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"For the past century the US has intervened aggressively against governments the Washington establishment does not like." (Photo: Woohae Cho/Getty Images)

"For the past century the US has intervened aggressively against governments the Washington establishment does not like." (Photo: Woohae Cho/Getty Images)

Peace Should Be Integral to the Women’s March

Shouldn’t it be a priority to change the policies and acts of economic aggression and military intervention that result in violence, war and destruction? 

Cindy SheehanRick Sterling

There is one thing missing from  the upcoming Women’s March publicity and philosophy: the urgent need for Peace not War!

The March will speak out against hate, discrimination and exploitation. That’s good.

The March will also speak out strongly in favor of equality, women’s reproductive choice and respect for all people regardless to disability, gender, orientation, etc.. That’s also good.

But the subject of US military aggression and war is essential. We hope that many marchers will include this in their signage and discussions.  Despite many antiwar groups and individuals actively advocating for “peace” to be in the platform/demands of the March, this is the second year peace is being minimized or ignored by the organizers.

For the past century the US has intervened aggressively against governments the Washington establishment does not like. A partial list includes Philippines, Korea, Guatemala, Iran, Cuba, Chile, Vietnam,Angola, Nicaragua, El Salvador, Panama, Somalia,  Haiti, Afghanistan, Iraq, Venezuela, Honduras,  Libya and Syria!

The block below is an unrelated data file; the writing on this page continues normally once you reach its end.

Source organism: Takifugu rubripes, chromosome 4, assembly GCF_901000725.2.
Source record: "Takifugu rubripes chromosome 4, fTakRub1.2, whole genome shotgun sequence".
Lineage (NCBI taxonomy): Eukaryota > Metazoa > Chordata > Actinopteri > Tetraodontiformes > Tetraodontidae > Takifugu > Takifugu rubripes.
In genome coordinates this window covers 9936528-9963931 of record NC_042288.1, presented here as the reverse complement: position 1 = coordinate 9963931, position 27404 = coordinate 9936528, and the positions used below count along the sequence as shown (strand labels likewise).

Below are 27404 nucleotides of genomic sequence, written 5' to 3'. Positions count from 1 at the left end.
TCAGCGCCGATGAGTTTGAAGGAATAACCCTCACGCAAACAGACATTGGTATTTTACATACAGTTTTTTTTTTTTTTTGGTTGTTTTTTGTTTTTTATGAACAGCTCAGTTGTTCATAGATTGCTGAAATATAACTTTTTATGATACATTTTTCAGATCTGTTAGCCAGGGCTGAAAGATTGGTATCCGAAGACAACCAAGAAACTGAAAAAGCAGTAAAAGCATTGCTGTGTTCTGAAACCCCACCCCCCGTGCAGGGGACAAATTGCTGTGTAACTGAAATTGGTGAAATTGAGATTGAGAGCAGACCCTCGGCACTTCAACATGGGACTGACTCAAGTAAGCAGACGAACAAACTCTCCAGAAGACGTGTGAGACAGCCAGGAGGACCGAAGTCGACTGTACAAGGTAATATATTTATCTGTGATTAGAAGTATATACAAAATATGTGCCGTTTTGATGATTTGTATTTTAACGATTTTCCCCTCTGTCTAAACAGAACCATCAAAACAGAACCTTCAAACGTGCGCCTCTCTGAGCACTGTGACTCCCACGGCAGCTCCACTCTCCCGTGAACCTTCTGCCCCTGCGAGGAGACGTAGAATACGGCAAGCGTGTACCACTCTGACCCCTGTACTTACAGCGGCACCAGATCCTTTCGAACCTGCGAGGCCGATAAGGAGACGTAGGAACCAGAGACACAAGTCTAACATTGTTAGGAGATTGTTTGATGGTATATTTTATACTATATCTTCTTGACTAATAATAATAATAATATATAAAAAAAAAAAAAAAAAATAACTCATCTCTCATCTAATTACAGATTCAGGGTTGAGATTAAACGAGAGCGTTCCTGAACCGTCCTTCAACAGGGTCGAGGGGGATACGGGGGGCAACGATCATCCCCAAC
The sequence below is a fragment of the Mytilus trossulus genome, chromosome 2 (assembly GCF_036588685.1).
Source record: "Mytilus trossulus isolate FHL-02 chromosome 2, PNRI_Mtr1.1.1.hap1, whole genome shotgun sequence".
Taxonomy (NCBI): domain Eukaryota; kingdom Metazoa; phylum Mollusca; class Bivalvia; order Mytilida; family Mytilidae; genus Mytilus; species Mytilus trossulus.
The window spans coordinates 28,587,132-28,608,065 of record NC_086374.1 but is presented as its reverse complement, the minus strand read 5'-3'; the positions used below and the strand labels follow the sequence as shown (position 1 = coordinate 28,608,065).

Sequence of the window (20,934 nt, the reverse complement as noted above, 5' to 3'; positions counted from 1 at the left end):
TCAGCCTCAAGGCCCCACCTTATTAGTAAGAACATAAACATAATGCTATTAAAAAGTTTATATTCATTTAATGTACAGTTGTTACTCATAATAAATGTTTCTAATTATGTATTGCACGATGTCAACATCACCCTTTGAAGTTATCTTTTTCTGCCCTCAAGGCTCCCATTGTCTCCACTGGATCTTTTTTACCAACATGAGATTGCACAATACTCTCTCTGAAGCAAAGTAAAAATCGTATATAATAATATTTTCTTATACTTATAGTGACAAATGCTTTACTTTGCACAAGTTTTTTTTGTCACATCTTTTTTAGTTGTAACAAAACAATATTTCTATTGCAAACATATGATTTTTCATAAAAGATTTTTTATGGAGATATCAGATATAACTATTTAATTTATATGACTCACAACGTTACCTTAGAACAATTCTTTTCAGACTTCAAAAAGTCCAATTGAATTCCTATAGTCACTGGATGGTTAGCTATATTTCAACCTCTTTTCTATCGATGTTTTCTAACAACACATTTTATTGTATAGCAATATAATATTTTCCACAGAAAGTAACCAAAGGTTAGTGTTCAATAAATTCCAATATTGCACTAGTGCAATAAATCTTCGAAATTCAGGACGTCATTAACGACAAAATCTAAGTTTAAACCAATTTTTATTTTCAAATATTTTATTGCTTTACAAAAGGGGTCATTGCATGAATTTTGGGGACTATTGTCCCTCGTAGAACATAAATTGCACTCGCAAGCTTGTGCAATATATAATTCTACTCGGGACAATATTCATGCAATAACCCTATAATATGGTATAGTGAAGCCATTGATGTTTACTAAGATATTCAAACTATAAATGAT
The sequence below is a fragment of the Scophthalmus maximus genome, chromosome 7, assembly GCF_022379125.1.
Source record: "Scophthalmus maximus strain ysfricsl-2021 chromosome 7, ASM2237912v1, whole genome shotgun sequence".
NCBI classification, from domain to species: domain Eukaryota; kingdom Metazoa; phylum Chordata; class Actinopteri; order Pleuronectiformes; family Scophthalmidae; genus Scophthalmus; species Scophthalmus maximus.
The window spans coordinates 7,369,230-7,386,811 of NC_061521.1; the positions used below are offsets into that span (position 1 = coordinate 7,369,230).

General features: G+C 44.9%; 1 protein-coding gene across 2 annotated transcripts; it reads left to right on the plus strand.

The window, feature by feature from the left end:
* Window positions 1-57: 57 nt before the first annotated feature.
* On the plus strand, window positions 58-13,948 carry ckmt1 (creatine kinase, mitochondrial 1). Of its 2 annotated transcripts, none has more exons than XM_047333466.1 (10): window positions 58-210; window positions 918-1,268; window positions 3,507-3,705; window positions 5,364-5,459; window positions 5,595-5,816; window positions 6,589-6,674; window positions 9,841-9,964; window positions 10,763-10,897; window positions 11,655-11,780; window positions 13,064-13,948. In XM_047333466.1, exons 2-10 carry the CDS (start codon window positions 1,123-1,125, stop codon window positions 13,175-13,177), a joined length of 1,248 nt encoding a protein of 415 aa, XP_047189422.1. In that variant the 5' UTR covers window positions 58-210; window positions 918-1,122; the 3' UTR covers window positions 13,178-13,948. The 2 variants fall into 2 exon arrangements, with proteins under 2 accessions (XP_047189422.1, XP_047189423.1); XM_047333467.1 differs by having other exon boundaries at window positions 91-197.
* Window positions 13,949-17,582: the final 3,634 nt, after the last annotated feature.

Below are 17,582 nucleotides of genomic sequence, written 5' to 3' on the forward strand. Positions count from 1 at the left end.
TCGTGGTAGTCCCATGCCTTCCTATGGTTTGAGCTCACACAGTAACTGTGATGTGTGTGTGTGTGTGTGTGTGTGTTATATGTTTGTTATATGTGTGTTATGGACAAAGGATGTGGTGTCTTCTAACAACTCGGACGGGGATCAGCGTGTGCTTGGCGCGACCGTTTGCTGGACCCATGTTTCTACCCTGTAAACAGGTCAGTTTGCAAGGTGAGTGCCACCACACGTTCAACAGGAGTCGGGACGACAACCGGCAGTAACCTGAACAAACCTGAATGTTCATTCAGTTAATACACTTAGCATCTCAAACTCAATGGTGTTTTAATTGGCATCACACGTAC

These acts of “regime change”  have killed millions of people including many thousands of our own youth, both women and men. They have resulted in hundreds of thousands returning home injured physically or psychologically. Mothers, wives, sisters, aunts, and other family and friends have been profoundly, permanently, and unnecessarily handed a lifetime of pain and sorrow because of the US war machine.

Shouldn’t it be a priority to change the policies and acts of economic aggression and military intervention that result in violence, war and destruction? 

Shouldn’t we address the causes of the refugee crisis as well as the symptom? After all, most refugees never wanted to leave their homelands.

We are sure that most of the women and allies who will be attending the Women’s March agree with us on the need for action and protest against our ongoing wars. 

The escalating military budget is driving our country further and further into debt. Meanwhile infrastructure is decaying, health care and housing is diminishing and education is underfunded. College students now graduate with astronomical student debt. Meanwhile there is growing police oppression.

We must include PEACE in our march because unless we can stop the trend, a nuclear war is going to destroy civilization.  There is no such thing as a winnable nuclear war. Resisting the war machine and dismantling ALL nukes should be essential elements in our activism. The continuity of human life on our planet is at stake. These are Womens’ issues. 

As we demand a change in tone and behaviour in the White House, we must also demand a change in US international foreign policy away from militarism and aggression. 

The demand for peace not war should be integral to the Women’s March.


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Cindy Sheehan

Cindy Sheehan

Cindy Sheehan is the mother of Spc. Casey Austin Sheehan who was KIA in Iraq on 04/04/04. She is a co-founder and President of Gold Star Families for Peace and the author of three books: "Not One More Mother's Child,"  "President Bush," and "Peace Mom: A Mother's Journey Through Heartache to Activism."

Rick Sterling

Rick Sterling is an investigative journalist and member of Syria Solidarity Movement. 

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